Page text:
10 Things You Should Know About the Home-Buying Process

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The home-buying process can be a long one, and there are many different aspects of it that can be trying. Most people choose to work with a realtor who can help make the experience more positive for them, and they’ll be there to help guide you through the process. Still, you’ll want to know more about the process before you work with a realtor to make both of your lives a little simpler.

The following tips can help make the home-buying process simpler and more enjoyable.

1. Finding the Right Realtor Makes a Difference

It’s important for you to find the right realtor when you’re starting on your home-buying journey. Your realtor is someone who will be on your side during the process, which is much needed. They’ll serve as a guide, help you protect your best interests and accurately present the facts about properties without misrepresentation or exaggeration. They’ll also cooperate with other industry professionals to help you get the home you want. Fom helping with negotiations to guiding you on the best mortgage lenders they’ve worked with, they can help in many ways.

2. It Pays to Be Patient

When the real estate market is as unusual as it is now in 2023, patience is key in the home-buying process. It may take time to find a home on the market, especially since there are few homes on the market (a housing shortage). There can also be hiccups during the offer or buying process — all of these situations require you to be patient as your realtor and the seller’s realtor work together to find solutions, negotiate, and settle the sale.

A bungalow style home found in St. Petersburg, Florida.
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3. Not all Homes Are as They Appear

You’ve probably heard the old adage, “Don’t judge a book by its cover.” The same can be said for homes. You’ll want to go into homes and really look at them — take a look at the floor plan, size of the rooms, proximity to the places you go or people you care about, and other factors before you say no. Remember, it’s possible to change siding or your roofing if the exterior of the home isn’t what you like, but changing the layout inside can be much more difficult.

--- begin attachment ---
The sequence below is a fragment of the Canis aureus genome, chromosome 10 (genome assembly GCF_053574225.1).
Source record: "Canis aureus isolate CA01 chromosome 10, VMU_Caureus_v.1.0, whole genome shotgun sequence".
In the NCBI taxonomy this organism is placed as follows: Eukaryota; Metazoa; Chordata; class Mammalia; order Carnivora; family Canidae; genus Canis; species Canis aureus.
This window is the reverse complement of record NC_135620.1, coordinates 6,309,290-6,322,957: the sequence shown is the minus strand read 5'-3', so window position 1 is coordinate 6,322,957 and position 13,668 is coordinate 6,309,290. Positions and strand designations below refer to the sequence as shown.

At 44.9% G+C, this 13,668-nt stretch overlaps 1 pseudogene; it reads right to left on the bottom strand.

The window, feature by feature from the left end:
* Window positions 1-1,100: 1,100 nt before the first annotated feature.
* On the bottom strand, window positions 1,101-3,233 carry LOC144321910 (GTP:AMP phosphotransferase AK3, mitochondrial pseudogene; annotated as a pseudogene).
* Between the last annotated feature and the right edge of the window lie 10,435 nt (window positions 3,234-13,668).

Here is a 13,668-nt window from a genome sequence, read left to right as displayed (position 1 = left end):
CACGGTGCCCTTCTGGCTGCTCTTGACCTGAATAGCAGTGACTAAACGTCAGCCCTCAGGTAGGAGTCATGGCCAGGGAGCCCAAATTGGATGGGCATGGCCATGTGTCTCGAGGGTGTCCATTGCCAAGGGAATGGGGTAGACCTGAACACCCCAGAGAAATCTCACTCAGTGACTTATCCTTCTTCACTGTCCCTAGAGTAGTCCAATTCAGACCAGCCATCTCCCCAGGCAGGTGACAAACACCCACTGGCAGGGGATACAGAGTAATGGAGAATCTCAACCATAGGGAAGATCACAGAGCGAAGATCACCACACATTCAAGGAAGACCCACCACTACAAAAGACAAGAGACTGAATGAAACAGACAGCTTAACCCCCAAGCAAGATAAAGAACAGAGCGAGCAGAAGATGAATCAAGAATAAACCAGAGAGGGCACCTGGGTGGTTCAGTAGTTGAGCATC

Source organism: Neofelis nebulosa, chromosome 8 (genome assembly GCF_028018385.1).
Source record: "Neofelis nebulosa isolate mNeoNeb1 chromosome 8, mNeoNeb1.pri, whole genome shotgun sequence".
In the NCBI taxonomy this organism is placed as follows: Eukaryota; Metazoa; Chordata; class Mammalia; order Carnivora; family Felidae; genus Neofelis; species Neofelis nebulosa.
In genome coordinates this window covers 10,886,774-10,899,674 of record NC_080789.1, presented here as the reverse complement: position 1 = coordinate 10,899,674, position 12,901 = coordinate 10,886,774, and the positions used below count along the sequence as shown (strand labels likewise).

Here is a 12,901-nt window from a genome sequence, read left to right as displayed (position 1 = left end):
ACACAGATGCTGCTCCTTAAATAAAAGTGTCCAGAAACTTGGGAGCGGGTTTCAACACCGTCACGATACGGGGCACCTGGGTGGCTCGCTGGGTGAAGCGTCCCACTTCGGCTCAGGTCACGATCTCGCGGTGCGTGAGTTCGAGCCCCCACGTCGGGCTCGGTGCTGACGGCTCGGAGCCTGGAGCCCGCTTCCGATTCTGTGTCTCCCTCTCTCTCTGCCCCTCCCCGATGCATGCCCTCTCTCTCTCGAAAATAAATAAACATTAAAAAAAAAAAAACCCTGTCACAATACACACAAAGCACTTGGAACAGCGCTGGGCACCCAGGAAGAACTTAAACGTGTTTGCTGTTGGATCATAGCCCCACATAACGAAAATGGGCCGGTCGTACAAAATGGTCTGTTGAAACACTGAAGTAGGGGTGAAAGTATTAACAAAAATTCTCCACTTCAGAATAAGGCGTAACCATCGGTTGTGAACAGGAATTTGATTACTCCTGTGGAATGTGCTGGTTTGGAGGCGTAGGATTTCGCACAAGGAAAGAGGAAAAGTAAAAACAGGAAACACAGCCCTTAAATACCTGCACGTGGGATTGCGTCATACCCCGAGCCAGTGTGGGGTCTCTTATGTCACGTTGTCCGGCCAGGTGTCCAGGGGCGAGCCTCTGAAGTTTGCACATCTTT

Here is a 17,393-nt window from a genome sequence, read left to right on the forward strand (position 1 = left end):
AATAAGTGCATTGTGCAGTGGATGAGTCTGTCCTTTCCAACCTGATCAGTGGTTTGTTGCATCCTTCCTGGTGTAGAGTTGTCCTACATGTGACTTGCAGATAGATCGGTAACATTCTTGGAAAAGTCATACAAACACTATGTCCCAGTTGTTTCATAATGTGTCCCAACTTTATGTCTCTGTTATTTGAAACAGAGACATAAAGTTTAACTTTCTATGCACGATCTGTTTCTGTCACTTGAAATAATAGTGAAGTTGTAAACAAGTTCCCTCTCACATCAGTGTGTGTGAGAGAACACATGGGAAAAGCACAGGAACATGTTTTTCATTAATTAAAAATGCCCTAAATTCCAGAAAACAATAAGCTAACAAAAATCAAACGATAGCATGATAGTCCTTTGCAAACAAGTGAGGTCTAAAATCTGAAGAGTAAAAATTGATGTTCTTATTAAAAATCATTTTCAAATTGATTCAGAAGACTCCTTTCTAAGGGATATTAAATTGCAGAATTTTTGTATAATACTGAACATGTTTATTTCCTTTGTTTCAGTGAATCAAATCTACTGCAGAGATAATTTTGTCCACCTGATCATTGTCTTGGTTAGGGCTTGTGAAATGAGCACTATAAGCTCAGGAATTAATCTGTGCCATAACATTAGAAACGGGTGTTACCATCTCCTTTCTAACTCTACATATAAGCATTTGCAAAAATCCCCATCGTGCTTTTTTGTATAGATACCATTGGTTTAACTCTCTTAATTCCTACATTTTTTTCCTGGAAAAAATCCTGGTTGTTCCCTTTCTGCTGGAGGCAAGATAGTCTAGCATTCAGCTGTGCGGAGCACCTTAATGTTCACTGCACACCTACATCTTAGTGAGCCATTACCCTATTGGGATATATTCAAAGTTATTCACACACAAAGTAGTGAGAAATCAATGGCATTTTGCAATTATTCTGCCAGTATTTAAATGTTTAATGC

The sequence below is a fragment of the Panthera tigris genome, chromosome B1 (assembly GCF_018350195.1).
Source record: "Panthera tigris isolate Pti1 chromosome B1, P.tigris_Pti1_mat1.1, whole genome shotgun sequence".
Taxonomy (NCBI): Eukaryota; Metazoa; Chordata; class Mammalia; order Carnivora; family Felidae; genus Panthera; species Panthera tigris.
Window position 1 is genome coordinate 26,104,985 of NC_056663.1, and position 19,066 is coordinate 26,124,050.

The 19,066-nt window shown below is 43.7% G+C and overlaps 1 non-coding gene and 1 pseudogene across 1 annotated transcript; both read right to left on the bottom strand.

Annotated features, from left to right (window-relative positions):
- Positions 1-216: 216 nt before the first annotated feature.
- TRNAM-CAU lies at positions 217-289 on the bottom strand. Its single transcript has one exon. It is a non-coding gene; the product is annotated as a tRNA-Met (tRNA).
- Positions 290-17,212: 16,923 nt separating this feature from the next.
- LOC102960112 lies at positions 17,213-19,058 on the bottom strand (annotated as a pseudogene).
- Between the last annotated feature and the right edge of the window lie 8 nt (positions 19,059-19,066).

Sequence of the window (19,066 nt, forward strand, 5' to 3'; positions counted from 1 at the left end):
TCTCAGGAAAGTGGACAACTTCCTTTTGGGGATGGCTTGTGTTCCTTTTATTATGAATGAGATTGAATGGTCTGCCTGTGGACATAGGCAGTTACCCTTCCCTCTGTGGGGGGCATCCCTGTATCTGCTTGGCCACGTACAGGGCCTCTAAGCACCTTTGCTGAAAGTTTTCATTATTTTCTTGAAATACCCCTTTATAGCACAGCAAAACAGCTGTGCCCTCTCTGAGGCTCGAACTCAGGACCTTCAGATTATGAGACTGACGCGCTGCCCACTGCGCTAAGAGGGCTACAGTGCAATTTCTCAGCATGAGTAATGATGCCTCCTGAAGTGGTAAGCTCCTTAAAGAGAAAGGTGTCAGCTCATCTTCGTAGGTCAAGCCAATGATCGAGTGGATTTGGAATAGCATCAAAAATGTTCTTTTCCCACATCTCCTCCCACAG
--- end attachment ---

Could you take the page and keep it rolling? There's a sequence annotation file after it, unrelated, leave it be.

Keep in mind: Your realtor will help you avoid fixer-uppers if you don’t have room in your budget to make repairs.

4. Your Credit Is Key to a Fair Mortgage Rate

The next thing to keep in mind is that your credit matters, especially now that mortgages are at a 23-year high with rates as much as 7.49%. Generally speaking, borrowers who have credit scores of 760 or above get access to the lowest interest rates — that’s particularly valuable when rates are at peak levels. To offset higher-than-normal interest rates for your mortgage, plan to put down a larger down payment on any home you look at.

A person pulls a credit card out of their wallet.
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5. Preapproval Shows You’re Serious

With the housing shortage in full effect, now is the right time to get the preapproval for your mortgage before you view a home. Having a preapproval shows the seller that you’re serious about buying the home and have the lender’s support to take out a loan that is enough to cover the cost of the home. That said, there are other elements that go into a final approval, such as inspections and any changes in your credit (more on that shortly).

For now, getting a preapproval can give you a competitive edge over the competition. While many people may be cash buyers, those who cannot offer cash but who do have a preapproval letter are more likely to get their offers accepted than those who don’t and are “wild cards.”

6. A First-Time Buyer Program Could Support Your Purchase

If this is the first time you’ve purchased a home, you may be able to benefit from a first-time buyer program. Depending on your state and where you intend to move, the eligibility requirements and other factors, these buyer programs can be a great help for those who qualify.

First-time buyer loans are made available through resources such as banks (Bank of America, Chase Bank), mortgage lenders (Rocket Mortgage), and state organizations, such as the Kentucky Housing Corporation, or Federal organizations, such as the U.S. Department of Housing and Urban Development. Even if these resources can’t get you a loan, they are usually able to refer you to further information about where to find one based on your specific needs and qualifying factors.

7. After Preapproval, Keep an Eye On Your Credit

After you get a preapproval for the mortgage you want, you need to do everything in your power to avoid harming your credit. If anything happens to your credit at all, it should be for the score to increase. The reason for this is simple: The bank or lender decided to give you a preapproval based on your circumstances at the time of your request. If you have a major change in your circumstances, then it may decide it doesn’t want to fund your purchase after all.